In this article, health risk communication scholars use systems theory to analyze U.S. government communication during the COVID-19 pandemic and offer recommendations for local, national, and international governments to effectively communicate with the public:
- Actively seek and respond to relevant information to identify risks and best response strategies
- Develop strong trusted relationships with counterparts to coordinate emergency responses
- Build cooperative relationships by sharing relevant information to influential groups involved in the response
- Communicate clearly and transparently to avoid misinformation, confusion, and/or fear
- Centralize information management to disseminate the best scientific information
- Establish dissemination strategies to control flow and content of shared information
- Create a direct communication channel with the public to receive feedback
- Construct a holistic health risk communication system connecting local, federal, and international governments with the public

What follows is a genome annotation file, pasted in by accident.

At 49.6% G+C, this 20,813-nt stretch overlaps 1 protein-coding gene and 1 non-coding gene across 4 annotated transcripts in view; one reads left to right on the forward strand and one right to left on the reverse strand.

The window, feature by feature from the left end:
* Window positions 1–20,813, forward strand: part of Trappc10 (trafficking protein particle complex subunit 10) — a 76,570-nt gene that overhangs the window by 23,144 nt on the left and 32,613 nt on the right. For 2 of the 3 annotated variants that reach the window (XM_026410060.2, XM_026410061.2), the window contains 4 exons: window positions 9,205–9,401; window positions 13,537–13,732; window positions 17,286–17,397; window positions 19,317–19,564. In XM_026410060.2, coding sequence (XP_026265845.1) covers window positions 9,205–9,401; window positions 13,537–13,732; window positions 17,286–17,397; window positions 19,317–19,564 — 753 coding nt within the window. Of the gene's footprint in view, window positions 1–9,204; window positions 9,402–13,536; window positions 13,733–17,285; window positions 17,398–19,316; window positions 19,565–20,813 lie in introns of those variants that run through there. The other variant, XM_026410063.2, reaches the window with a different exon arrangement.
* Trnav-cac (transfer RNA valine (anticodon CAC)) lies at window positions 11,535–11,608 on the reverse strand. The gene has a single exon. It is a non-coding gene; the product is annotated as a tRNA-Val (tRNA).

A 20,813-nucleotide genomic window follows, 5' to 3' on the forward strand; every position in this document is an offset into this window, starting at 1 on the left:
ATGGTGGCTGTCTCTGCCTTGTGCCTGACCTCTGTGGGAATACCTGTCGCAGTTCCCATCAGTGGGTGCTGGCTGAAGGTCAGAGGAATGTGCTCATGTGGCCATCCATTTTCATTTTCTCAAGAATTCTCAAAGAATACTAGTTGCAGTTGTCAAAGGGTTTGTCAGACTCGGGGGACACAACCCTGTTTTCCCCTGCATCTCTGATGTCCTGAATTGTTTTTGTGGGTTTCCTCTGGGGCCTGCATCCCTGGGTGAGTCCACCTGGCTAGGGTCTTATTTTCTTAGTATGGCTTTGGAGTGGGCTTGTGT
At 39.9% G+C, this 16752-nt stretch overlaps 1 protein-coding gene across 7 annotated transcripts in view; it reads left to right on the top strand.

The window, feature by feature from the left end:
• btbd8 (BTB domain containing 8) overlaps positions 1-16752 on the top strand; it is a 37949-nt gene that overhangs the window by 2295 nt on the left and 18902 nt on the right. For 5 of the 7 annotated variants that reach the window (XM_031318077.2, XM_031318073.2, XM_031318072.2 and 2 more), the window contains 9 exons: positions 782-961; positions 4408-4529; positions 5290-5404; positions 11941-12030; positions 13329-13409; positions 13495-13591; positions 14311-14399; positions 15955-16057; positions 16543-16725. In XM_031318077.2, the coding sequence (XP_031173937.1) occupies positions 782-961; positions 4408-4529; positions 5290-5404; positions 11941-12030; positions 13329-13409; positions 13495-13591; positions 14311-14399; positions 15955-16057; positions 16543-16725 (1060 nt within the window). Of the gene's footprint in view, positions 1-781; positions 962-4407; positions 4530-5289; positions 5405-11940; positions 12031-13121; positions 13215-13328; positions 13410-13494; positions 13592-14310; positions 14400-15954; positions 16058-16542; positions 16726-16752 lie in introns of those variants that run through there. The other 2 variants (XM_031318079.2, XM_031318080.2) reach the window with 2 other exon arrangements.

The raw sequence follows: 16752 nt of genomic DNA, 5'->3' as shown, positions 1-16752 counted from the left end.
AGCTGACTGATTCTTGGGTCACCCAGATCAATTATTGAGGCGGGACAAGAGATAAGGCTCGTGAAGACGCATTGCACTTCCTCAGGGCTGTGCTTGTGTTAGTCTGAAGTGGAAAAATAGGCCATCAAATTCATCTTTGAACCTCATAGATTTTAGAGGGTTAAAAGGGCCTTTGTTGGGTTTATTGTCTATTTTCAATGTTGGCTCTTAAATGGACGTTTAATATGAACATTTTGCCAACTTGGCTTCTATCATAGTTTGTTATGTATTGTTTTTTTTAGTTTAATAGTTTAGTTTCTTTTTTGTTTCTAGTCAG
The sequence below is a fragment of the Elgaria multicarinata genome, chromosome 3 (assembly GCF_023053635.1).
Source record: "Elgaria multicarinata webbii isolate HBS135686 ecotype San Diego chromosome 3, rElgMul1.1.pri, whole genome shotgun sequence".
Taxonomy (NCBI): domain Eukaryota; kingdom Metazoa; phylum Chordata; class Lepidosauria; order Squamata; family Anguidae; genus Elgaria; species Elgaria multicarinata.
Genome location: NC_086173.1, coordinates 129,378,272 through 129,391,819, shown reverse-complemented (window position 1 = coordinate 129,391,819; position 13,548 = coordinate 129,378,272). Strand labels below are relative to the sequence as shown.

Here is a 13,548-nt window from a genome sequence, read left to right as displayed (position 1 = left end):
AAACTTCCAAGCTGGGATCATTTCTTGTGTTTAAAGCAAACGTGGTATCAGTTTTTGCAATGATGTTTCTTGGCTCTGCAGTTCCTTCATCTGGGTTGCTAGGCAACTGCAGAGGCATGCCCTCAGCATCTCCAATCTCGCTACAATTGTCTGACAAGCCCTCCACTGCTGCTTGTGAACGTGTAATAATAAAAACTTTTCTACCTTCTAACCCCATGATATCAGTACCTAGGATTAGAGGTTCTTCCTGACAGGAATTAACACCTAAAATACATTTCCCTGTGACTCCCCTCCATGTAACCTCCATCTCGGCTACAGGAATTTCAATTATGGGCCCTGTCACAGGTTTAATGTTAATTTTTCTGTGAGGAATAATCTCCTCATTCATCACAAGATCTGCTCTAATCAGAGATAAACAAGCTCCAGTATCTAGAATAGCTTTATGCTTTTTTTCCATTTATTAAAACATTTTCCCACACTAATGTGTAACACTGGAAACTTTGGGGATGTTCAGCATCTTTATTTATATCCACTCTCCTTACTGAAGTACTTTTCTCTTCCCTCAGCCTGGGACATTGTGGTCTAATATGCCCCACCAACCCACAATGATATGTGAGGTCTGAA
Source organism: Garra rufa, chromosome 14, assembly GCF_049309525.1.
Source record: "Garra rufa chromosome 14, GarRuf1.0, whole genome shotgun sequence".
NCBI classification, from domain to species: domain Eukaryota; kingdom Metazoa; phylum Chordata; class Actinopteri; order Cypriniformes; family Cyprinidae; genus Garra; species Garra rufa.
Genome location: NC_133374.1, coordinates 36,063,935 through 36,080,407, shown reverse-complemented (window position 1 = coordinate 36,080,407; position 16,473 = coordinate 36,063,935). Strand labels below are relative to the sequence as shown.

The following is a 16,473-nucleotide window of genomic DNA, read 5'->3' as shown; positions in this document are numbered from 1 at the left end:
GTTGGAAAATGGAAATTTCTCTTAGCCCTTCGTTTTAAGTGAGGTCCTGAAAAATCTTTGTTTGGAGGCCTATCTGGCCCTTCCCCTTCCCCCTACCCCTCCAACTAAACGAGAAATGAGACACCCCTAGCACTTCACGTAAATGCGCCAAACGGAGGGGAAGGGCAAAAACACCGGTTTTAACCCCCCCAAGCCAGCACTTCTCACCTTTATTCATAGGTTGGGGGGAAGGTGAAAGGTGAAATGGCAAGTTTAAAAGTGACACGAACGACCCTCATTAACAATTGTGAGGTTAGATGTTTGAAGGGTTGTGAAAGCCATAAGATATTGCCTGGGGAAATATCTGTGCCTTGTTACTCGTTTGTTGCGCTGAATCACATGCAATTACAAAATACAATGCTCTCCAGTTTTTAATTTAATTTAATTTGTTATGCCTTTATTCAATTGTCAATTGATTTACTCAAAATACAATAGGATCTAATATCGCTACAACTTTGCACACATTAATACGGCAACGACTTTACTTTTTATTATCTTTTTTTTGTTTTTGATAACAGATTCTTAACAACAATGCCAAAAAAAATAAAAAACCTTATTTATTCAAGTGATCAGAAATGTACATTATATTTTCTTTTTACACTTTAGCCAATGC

- Protect minority groups from discrimination due to stigma and prejudice
- Guide public policy decisions to match demands related to the spread and risk of infection
In this letter to the editor, an international group of scholars notes how simplistic and vague messages and polarizing narratives have led to misconceptions and conflicting messages about mask wearing during the COVID-19 pandemic. To gain public support for the uptake of non-pharmaceutical behaviors, messages about benefit, risks, and uncertainties are essential. It is important to communicate how to properly wear a mask, when to wear a mask, and what type of mask to wear. Clarity, while acknowledging nuances and lingering uncertainties, is needed to build trust and encourage compliance.
In this article, researchers use a social network analysis of conversations on Twitter to understand public discourse about COVID-19. They learned that the conversations are highly decentralized, fragmented, and loosely connected, which is problematic for effective dissemination of public health messages. The researchers argue that a social network analysis of conversations on social media is essential for public health officials to plan, monitor, and evaluate risk communication efforts to understand how best to address competing conversations and misinformation that may deter health promotion efforts. This extended view moves beyond basic quantitative social media metrics and text or content analyses, which may be misleading, to help public health officials understand who is mediating information and what they can do to fight the COVID-19 infodemic.